TL;DRSomeone died at Apple HQ but all we’re talking about is the Summer Sixteen tour; Sometimes launching strategic partnerships with a niche group have big payoffs; Yes, that’s a Cash Money reference in the title

Better yet a Navy.

…Or it could be like the Secret Service. Did you know an Apple employee committed suicide at the Apple HQ last week? Almost no one is talking about it. Anyway.

You know what we are talking about? Apple Music sponsoring the Summer Sixteen tour. An app sponsoring a rap arena tour. What a time! Unfortunately, all parties are being tight lipped about this sponsorship so we don’t exactly know what it entails or what it means. But we knew this was coming, right? There’s no way Apple dominates the market share on paid digital downloads, creates a streaming service, launches an international radio station, and starts inking exclusive deals with some of the top-selling global artists to not get into the concert business. But how exactly is Apple able to pull this off? Strategic partnerships.

The successful launch of Apple Music (including the launch of Beats1 Radio) is due to many, many strategic partners—the most influential of which has been Drake. In February 2015, Drake quietly released a “mixtape” on iTunes (that we all had to pay for) titled If You’re Reading This, It’s Too Late. The “mixtape” went platinum and peaked at #1 on the Billboard 200 within two weeks time. That summer Apple launched Apple Music at WWDC and instead of an overview from a product lead or the lead engineer, we got our first introductions from Drake. Sure, he played up the streaming aspect and features like Connect but he was mainly selling Beats1 and announcing OVO Sound Radio. In the months following the announcement, OVO Sound Radio would be the most talked about hour on Beats1 despite having many other (also high-profile) celebrity hosts on the station. Drake also uses the platform to premiere new singles, like “Hotline Bling” which often become available for sale in the iTunes Store as soon as the song is finished playing.

“Until you make the effort to get to know someone or something, you don’t know anything.”

— BEN HOROWITZ, The Hard Thing About Hard Things

To be fair, this isn’t the first time Apple has partnered with musicians. U2 sold the hell out of those iPods back in the day. But, this is the first time we’ve seen Apple partner with a hip-hop artist (because in my world Black Eyed Peas does not count). As a genre, hip-hop is still largely considered to be “niche”—meaning marketers know the audience is huge but even in 2016 they are still not quite convinced of the audience’s buying power. I imagine there were some meetings at Apple in which some executive demanded “data” on why Drake was a smarter choice over Adele, Beyoncé, Taylor Swift, Ed Sheeran or 5 Seconds of Summer.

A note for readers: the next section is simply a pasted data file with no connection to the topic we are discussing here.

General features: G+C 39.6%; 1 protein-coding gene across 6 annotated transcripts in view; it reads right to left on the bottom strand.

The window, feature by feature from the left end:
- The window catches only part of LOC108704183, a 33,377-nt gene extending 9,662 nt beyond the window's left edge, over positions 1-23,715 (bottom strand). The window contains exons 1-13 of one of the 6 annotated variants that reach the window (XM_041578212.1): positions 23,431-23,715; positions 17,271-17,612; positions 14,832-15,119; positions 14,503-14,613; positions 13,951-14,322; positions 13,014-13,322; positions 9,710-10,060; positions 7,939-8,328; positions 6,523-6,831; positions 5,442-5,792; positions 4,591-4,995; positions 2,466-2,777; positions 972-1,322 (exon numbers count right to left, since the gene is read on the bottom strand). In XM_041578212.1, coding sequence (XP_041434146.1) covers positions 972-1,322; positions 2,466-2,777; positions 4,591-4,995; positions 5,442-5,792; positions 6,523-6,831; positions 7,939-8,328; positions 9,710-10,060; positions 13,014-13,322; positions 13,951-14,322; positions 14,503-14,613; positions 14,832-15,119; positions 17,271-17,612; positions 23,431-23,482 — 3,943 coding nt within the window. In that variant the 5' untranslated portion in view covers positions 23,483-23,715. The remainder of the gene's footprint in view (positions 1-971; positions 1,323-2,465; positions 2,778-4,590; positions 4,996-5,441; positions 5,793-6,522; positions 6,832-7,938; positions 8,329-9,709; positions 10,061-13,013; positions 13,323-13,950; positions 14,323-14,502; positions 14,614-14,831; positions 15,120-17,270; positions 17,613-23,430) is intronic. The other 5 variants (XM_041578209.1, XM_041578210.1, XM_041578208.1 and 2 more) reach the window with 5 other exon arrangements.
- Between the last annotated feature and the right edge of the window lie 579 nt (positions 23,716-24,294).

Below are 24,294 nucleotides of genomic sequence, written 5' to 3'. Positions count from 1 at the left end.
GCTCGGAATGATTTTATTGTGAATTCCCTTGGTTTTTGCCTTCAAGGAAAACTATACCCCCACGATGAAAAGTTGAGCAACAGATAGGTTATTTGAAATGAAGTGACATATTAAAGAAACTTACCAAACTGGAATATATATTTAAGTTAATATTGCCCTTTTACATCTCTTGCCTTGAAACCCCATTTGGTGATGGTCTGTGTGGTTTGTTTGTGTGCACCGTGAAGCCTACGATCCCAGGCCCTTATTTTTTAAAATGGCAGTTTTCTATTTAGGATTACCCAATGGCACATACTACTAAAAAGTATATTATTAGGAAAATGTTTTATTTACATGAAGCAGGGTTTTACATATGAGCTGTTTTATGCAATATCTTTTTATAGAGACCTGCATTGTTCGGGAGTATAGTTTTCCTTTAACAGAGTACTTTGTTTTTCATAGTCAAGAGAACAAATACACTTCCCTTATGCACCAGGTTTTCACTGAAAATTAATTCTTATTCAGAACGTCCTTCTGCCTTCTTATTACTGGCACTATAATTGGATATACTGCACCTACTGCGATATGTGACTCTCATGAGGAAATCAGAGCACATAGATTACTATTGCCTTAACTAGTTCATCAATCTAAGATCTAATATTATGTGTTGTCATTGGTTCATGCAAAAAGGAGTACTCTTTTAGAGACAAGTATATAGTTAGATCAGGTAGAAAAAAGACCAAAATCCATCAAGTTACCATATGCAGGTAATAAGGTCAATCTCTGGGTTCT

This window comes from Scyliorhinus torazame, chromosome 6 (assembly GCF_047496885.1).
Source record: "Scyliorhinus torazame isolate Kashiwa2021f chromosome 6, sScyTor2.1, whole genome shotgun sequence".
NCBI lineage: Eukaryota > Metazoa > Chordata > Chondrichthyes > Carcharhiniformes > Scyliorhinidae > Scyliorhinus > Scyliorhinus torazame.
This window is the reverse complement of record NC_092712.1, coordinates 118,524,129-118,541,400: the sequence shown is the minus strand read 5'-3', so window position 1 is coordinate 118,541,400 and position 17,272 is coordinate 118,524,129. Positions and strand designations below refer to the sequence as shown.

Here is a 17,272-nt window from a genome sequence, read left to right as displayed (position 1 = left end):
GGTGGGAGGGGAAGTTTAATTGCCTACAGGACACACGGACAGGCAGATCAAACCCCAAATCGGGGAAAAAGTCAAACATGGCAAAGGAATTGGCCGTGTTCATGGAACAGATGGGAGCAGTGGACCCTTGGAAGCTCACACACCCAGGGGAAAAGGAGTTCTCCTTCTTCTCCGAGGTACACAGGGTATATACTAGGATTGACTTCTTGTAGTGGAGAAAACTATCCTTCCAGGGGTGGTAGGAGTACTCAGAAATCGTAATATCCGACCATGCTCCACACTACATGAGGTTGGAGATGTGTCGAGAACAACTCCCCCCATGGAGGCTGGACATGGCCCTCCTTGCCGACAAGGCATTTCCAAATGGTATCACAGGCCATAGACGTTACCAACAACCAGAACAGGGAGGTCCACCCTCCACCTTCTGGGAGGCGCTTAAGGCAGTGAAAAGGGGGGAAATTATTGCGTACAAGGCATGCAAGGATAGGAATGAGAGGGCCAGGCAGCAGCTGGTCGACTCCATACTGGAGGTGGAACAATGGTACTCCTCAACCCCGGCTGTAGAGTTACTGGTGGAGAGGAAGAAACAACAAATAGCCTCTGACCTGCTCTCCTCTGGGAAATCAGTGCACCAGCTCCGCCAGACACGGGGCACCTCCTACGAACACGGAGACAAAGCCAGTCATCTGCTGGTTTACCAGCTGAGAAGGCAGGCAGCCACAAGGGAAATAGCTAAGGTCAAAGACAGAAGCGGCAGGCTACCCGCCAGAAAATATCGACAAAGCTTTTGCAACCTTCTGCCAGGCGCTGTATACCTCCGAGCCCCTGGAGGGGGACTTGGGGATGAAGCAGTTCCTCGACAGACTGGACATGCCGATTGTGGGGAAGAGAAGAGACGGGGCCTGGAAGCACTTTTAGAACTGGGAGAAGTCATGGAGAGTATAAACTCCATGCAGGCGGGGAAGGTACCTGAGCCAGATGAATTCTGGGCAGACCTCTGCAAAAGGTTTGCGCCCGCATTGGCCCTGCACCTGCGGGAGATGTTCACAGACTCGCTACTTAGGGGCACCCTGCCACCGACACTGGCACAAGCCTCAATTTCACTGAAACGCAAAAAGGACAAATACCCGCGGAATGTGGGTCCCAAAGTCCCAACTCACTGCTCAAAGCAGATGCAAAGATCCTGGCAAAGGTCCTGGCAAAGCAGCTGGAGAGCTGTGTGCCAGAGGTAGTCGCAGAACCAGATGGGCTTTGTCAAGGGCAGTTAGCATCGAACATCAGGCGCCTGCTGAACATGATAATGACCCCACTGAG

But Apple chose Drake. Even in the midst of the whole Weak Mill debacle, Apple still chose Drake.

In the Fall of 2015, Drake partnered up with Future and released another “mixtape” (which we, again, had to pay for) titled What A Time To Be Alive, exclusively on Apple Music. This time we kinda sorta knew a project was coming at least a few days in advance. Kinda. That “mixtape” also went platinum and peaked at #1.

Apple proved two things through their partnership with Drake: the value of Apple Music (the product/service) to future partners and how content exclusivity (in this case content = music) with the right partner greatly boosts revenue for said future partners. In other words, Apple’s partnership strategy is the “not for self, but for country” approach to business.

Ha! Bet you didn’t think I could tie that Cash Money reference together like that. Are you establishing strategic partnerships for your business? Are you limiting potential partners because they aren’t an exact match? To quote Wu-Tang Financial, diversify your bonds. You might be missing out on a really awesome partner who can catapult your initiatives and your sales.


Anna Wise, one half of Sonnymoon and background vocalist for Kendrick Lamar, released The Feminine: Act I. It’s a super short EP (16 mins!) and I wish it was longer.

Have you heard of BABY BABY? As a marketer, I have to say their SEO sucks… or is brilliant, can’t tell. But they just released a new video for their song “Hang In There” on Reddit which is kinda cool.

I know I kinda sorta just praised Drake but, dude, Views from the 6ix is kinda boring. I mean, yeah, there is a really amazing #DEEPBRANDYALBUMCUT on there as a sample (and really amazing 90’s R&B album cut samples, in general) but other than that, I’ll pass.

Sidenote: does anyone know exactly why B.G. thought Cash Money was more like the Navy?

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